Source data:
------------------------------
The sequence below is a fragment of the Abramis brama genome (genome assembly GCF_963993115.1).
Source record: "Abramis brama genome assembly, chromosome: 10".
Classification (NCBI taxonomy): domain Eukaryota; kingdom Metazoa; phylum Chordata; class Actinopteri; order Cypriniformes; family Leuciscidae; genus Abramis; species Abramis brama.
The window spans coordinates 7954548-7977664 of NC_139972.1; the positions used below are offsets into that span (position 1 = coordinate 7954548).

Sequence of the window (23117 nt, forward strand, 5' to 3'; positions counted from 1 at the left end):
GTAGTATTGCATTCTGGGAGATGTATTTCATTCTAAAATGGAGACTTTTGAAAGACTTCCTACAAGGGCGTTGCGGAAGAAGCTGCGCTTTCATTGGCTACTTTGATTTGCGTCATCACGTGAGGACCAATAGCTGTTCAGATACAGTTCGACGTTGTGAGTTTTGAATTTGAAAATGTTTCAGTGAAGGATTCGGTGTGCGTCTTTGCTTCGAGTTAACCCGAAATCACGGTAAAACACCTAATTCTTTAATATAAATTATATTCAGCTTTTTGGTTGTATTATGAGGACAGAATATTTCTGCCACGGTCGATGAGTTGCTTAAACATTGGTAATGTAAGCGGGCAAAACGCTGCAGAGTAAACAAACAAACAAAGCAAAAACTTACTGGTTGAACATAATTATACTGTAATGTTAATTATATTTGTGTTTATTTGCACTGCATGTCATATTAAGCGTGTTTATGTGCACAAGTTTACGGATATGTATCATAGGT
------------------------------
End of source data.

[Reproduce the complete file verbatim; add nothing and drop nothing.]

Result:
The sequence below is a fragment of the Abramis brama genome (genome assembly GCF_963993115.1).
Source record: "Abramis brama genome assembly, chromosome: 10".
Classification (NCBI taxonomy): domain Eukaryota; kingdom Metazoa; phylum Chordata; class Actinopteri; order Cypriniformes; family Leuciscidae; genus Abramis; species Abramis brama.
The window spans coordinates 7954548-7977664 of NC_139972.1; the positions used below are offsets into that span (position 1 = coordinate 7954548).

Sequence of the window (23117 nt, forward strand, 5' to 3'; positions counted from 1 at the left end):
GTAGTATTGCATTCTGGGAGATGTATTTCATTCTAAAATGGAGACTTTTGAAAGACTTCCTACAAGGGCGTTGCGGAAGAAGCTGCGCTTTCATTGGCTACTTTGATTTGCGTCATCACGTGAGGACCAATAGCTGTTCAGATACAGTTCGACGTTGTGAGTTTTGAATTTGAAAATGTTTCAGTGAAGGATTCGGTGTGCGTCTTTGCTTCGAGTTAACCCGAAATCACGGTAAAACACCTAATTCTTTAATATAAATTATATTCAGCTTTTTGGTTGTATTATGAGGACAGAATATTTCTGCCACGGTCGATGAGTTGCTTAAACATTGGTAATGTAAGCGGGCAAAACGCTGCAGAGTAAACAAACAAACAAAGCAAAAACTTACTGGTTGAACATAATTATACTGTAATGTTAATTATATTTGTGTTTATTTGCACTGCATGTCATATTAAGCGTGTTTATGTGCACAAGTTTACGGATATGTATCATAGGT